If your last convention experience was more DOA than ROI, take heart. We asked a number of trade show vets and professionals to address three questions: What's the best way to prepare for a trade show? How do you maximize time and energy at the show? And finally, how do you handle info and contacts after it's all over? Here's a gallery of timely tips and helpful advice.

Yeah, yeah. You learned the Boy Scout motto 20 (or was it 30?) years ago. Now's the time to dust it off for use. Here's how.

Start yesterday. "We begin preparing for next year's show after this year's show is over," says Kevin Donnellan, communications manager for Cold Stone Creamery, a 500-store ice cream retailer. "We analyze the good, bad, and ugly of what happened and provide solutions while it's fresh on our minds. Did we have the right manpower? Can we get a better space on the show floor? Getting more buzz at a trade show is always a result of planning."

Erin Foster, Kodak's worldwide director of public relations and events, says the company does a "recon" before every show. "We want to know who's registered," she says, "what products are showcased, what media has attended in the past."

Go With a Goal. Don't spend money on trade shows just because rivals are going or because they are the "premier" shows for your industry, warns Mark McClennan, a director for Schwartz Communications. "Are you there to meet prospects, raise visibility, position the company as a thought leader?" he says. "Then customize everything you do to reach that goal."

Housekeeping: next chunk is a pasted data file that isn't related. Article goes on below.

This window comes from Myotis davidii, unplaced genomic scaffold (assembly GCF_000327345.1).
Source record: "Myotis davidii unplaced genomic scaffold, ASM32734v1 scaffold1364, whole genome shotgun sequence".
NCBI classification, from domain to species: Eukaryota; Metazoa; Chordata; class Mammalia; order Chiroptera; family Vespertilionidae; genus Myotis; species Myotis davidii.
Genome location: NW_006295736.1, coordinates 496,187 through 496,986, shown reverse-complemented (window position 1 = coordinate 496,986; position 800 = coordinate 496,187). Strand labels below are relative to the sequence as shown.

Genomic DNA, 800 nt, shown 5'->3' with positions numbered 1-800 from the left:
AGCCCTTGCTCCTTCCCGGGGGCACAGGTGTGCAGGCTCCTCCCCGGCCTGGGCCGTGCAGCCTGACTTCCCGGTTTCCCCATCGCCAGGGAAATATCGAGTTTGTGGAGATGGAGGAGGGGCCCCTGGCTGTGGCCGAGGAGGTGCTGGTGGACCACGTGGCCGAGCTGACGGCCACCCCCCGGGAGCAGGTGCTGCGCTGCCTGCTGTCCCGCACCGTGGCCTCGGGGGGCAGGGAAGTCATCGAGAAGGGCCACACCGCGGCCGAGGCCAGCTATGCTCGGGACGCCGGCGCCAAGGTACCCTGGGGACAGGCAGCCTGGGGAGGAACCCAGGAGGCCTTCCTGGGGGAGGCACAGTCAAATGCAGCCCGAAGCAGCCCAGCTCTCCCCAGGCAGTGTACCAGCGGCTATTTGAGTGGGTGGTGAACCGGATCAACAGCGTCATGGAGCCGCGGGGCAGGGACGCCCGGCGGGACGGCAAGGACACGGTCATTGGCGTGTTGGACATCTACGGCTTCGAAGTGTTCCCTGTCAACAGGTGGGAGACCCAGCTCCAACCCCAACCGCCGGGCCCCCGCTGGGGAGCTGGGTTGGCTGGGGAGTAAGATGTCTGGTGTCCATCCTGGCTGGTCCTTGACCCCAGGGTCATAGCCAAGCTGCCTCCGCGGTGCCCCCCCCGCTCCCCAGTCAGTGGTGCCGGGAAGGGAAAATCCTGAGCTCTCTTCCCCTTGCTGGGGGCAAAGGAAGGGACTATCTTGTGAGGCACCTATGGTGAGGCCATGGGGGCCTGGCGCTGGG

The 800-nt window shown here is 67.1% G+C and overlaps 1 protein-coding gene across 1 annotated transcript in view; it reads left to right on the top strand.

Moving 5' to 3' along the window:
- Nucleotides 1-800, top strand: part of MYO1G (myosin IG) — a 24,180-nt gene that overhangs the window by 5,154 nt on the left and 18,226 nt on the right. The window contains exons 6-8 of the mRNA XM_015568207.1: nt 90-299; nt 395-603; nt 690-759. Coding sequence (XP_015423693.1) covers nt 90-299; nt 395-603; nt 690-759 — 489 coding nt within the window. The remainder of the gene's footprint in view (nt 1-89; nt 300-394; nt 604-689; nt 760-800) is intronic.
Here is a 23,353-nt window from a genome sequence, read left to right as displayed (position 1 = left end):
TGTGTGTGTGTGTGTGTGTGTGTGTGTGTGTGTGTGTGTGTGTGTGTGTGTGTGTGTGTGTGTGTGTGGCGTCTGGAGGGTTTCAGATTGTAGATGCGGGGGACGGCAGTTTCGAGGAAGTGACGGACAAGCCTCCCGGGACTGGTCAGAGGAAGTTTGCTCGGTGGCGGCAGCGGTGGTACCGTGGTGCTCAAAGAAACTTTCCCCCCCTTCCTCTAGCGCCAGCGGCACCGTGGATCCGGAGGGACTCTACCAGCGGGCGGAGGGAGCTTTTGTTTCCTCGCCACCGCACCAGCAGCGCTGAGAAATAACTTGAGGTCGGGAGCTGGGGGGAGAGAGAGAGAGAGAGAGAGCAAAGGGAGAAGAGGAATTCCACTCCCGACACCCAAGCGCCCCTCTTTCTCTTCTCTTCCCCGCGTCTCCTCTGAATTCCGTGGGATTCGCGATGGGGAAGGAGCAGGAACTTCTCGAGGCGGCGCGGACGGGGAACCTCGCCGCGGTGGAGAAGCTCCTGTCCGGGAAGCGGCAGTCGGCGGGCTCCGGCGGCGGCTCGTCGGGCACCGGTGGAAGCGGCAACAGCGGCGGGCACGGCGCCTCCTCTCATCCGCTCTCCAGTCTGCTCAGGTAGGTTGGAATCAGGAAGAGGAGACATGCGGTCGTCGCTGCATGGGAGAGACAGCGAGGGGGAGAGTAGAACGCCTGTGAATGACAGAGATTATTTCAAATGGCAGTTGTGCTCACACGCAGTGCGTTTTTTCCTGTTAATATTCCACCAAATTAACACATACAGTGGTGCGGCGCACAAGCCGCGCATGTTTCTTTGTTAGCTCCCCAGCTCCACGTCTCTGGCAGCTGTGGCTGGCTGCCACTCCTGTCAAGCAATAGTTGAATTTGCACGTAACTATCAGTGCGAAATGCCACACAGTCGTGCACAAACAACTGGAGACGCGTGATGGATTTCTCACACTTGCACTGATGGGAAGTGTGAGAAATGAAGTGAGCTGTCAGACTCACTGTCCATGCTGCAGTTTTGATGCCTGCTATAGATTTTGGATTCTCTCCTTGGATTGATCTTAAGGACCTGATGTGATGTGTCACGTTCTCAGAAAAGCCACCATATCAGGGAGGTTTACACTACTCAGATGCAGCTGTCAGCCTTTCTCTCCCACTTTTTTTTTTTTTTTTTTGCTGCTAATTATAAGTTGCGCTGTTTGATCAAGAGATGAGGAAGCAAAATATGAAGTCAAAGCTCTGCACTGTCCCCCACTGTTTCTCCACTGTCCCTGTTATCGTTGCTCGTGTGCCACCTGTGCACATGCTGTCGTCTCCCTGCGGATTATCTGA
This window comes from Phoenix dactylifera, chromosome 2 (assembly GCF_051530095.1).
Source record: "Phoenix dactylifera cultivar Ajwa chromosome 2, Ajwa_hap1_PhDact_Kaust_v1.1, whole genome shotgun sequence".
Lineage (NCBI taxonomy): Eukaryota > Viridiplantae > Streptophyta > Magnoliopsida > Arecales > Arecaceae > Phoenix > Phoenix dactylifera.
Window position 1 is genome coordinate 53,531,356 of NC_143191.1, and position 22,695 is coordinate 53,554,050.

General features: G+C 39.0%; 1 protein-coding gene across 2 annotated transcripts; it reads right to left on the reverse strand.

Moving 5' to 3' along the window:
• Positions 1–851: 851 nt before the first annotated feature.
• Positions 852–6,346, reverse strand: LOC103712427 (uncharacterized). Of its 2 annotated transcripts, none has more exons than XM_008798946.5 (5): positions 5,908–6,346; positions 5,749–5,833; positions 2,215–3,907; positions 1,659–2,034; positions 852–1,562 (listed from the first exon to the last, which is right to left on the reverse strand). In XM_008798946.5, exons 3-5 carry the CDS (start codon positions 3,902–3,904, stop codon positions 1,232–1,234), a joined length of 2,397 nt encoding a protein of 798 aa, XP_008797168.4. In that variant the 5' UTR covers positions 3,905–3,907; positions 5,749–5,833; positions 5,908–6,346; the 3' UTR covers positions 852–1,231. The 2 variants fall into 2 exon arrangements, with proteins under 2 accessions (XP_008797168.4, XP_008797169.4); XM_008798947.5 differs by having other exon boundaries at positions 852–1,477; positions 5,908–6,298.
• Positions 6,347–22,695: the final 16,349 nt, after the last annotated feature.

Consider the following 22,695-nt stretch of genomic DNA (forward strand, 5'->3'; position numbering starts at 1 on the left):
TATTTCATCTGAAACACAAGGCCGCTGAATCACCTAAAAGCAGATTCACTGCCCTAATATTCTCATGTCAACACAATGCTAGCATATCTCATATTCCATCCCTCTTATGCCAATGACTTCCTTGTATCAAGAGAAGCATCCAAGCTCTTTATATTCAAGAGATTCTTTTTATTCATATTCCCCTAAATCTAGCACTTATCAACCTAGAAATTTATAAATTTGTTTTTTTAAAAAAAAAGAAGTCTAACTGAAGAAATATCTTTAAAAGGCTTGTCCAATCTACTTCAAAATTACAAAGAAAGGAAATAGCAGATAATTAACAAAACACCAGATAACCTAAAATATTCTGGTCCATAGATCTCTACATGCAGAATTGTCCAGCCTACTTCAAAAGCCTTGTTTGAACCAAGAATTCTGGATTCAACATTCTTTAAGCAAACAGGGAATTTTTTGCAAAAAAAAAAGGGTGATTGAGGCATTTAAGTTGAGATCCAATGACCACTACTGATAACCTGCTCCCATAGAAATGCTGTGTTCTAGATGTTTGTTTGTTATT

Work the Web. Dan Cole, vice president of sales and business development for the giant Consumer Electronics Show held in Las Vegas each January, says preparation should include a visit to the show's website, where you'll usually find preregistration forms, hotels offering discounts and shuttle buses to the hall, lists of exhibitors, a schedule of speakers and conferences, and - don't miss this - a map of the show floor. Properly used, Cole says, a map can save you hours of frustrated wandering.

Get a Flying Start. Schwartz's McClennan, who advises dozens of clients about squeezing the most out of trade shows, says the real work starts on the plane. "Don't sit with your own people on the flight out," McClennan says. "If it's a big show, odds are someone sitting near you is going. You can network with them, maybe identify a new prospect."